Vatican's Art Collection Goes Digital

Detail of an Apollo Statue from the Vatican Museum
CBS/Vatican Museum
The Sistine Chapel is now online.

The Vatican put its enormous art collection on the Web on Tuesday, launching a new site for the Vatican Museums that it hopes will attract more tourists while also disseminating the Church's message around the globe.

The high-tech site allows visitors to take a virtual tour of some of the dozen museums and galleries that make up the Vatican collection, zooming in on a frescoed panel in the Raphael Rooms or viewing Michelangelo's Sistine Chapel with a three-dimensional video.

Descriptions of the works accompany the images, translated into Italian, French, English, Spanish and German.

Vatican officials said the goal of the site was to give would-be tourists, scholars and curious Web browsers a sampling of the Vatican's holdings while taking advantage of the Internet and the "universal language" of art to spread Pope John Paul II's message.

"The tool of the Web, with its enormous potential, allows us to get closer to an ever growing number of people to spread the message of evangelization around the world," said Cardinal Edmund Casimir Szoka, whose office oversees the Vatican's museums and galleries.

The site was launched nearly eight years after the Vatican itself leaped into cyberspace with a Web site that was mostly devoted to Vatican documents and information about the Roman curia. While there was a Vatican Museum link on that site, it contained little information.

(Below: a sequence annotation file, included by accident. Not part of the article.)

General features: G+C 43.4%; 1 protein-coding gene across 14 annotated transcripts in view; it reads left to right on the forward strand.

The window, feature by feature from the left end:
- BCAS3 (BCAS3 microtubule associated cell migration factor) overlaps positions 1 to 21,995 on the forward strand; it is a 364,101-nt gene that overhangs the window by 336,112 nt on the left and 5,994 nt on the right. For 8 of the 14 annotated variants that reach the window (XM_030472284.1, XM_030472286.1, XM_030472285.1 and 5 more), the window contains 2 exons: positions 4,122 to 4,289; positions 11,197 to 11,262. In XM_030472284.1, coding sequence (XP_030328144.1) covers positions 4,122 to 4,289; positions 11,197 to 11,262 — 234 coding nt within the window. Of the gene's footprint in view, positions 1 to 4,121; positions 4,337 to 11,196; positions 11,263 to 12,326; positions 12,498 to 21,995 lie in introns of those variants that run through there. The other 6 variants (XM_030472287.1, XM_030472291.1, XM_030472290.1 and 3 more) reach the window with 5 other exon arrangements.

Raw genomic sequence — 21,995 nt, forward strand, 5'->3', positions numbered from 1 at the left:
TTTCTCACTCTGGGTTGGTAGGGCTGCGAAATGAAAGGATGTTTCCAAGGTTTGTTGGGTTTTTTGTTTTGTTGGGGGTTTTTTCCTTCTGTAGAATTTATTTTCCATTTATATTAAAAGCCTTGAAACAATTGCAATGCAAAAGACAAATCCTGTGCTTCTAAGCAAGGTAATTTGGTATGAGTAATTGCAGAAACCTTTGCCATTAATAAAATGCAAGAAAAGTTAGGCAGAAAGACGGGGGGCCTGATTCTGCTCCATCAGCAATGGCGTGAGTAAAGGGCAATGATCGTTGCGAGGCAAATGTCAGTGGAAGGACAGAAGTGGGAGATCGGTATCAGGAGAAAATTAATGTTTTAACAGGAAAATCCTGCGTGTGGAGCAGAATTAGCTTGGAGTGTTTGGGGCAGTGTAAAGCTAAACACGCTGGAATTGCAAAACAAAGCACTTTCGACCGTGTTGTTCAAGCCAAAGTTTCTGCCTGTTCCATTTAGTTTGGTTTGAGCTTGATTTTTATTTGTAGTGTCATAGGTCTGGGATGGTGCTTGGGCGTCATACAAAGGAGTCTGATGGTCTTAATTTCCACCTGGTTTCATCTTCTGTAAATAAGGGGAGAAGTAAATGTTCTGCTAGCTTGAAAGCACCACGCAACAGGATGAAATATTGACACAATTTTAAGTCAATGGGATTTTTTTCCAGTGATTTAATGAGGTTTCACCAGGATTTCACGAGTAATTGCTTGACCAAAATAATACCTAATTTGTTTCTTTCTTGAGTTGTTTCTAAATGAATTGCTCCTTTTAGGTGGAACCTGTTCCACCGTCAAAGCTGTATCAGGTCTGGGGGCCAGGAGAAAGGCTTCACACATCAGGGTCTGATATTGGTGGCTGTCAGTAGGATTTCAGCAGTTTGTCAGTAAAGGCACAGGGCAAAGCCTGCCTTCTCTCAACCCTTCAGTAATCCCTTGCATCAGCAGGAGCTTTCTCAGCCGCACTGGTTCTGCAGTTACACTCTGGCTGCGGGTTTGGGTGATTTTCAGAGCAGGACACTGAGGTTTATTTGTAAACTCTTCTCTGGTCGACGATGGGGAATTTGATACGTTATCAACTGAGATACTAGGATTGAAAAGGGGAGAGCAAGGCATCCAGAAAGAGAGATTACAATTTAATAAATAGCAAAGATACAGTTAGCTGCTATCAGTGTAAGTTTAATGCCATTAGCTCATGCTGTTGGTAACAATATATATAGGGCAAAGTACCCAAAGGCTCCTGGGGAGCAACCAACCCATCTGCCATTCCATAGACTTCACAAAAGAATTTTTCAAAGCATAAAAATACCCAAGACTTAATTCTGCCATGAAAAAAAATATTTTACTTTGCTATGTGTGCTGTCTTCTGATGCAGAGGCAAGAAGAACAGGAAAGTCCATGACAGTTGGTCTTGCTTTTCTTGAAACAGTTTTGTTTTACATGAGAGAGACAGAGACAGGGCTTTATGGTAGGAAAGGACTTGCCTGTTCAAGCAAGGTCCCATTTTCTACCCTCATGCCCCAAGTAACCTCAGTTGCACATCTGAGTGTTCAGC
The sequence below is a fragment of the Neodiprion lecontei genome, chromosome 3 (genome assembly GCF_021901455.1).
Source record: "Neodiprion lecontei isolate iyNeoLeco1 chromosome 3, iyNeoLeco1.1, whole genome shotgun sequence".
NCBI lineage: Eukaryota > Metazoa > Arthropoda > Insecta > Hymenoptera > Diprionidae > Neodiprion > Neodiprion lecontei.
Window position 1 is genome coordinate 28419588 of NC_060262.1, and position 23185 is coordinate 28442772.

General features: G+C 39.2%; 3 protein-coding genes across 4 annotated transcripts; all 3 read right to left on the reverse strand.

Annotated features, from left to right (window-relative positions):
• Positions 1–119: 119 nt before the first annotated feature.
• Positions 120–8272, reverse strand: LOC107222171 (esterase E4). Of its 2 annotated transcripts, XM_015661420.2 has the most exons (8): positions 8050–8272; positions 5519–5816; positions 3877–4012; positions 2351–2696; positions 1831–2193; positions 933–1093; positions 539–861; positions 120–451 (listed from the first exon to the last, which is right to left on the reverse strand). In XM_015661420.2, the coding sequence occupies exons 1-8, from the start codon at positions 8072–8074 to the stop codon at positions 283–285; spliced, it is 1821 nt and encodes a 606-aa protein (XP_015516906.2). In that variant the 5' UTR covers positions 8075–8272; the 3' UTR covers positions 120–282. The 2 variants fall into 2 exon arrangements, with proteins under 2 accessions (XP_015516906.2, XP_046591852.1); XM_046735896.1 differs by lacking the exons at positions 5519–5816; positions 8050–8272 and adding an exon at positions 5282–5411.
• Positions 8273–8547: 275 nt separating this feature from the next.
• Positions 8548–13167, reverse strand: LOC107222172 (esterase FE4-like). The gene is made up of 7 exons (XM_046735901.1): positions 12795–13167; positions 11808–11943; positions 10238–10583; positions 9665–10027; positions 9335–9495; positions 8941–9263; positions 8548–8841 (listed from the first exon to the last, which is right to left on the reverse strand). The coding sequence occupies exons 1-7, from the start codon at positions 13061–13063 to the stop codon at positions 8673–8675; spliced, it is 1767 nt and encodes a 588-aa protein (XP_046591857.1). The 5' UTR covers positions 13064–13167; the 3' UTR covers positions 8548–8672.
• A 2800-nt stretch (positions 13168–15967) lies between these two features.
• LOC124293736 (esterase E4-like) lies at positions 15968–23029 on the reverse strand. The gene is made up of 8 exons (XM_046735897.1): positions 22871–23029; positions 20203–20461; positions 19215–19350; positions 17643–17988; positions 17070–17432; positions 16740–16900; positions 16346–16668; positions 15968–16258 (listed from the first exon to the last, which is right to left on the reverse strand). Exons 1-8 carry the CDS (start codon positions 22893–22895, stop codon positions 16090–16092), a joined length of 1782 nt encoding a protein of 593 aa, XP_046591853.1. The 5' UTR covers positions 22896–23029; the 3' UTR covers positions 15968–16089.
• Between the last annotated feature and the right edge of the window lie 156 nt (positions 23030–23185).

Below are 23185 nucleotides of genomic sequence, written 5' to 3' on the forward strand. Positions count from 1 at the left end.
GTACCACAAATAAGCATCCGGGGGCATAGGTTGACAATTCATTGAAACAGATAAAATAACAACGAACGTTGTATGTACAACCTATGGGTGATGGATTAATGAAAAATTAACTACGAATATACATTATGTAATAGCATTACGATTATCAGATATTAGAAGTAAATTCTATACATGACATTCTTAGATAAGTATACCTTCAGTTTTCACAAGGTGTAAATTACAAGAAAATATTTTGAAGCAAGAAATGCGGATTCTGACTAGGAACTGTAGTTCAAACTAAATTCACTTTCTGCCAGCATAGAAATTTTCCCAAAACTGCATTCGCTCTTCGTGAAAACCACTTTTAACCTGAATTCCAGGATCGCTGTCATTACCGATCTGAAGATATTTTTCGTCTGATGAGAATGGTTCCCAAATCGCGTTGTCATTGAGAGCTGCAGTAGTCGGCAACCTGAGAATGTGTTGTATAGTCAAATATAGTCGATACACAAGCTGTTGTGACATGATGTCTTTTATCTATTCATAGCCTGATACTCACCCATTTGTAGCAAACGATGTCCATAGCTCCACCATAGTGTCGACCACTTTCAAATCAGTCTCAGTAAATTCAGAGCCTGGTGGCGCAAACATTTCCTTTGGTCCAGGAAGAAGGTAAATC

Now through the same link, visitors can view entire galleries of the Egyptian museum, the Etruscan museum as well as the Pinacoteca painting gallery, the Raphael Rooms and the Sistine Chapel — part of a collection the U.N. culture agency, UNESCO, has recognized for its place in the world's cultural patrimony.

There is also information about museum hours and publications. There's no way to buy museum tickets online and save time once in Rome, but museum director Francesco Buranelli said that could be possible in the future, as well as an online museum gift shop.

During a press conference to launch the site, Vatican officials acknowledged that the Holy See had not been immune to hackers on its Web site — and said the most frequent culprits are young engineering students from the United States and an insomniac Franciscan monk who apparently has tried to get in at night.

"It makes you smile," said Monsignor Claudio Maria Celli, head of the Vatican's patrimony office. "He couldn't sleep."

On the whole, the Vatican site gets about 30 hits a week by would-be hackers, but none have yet been successful. Each month, the Vatican site registers 50 million hits, he said.

Still under construction is a part of the Web site dedicated to the Vatican's Secret Archives, including documents concerning the Vatican's disputed role in World War II.

Celli said that site would be ready in "the near future" but he noted that the Museum site had been in the works since 1998.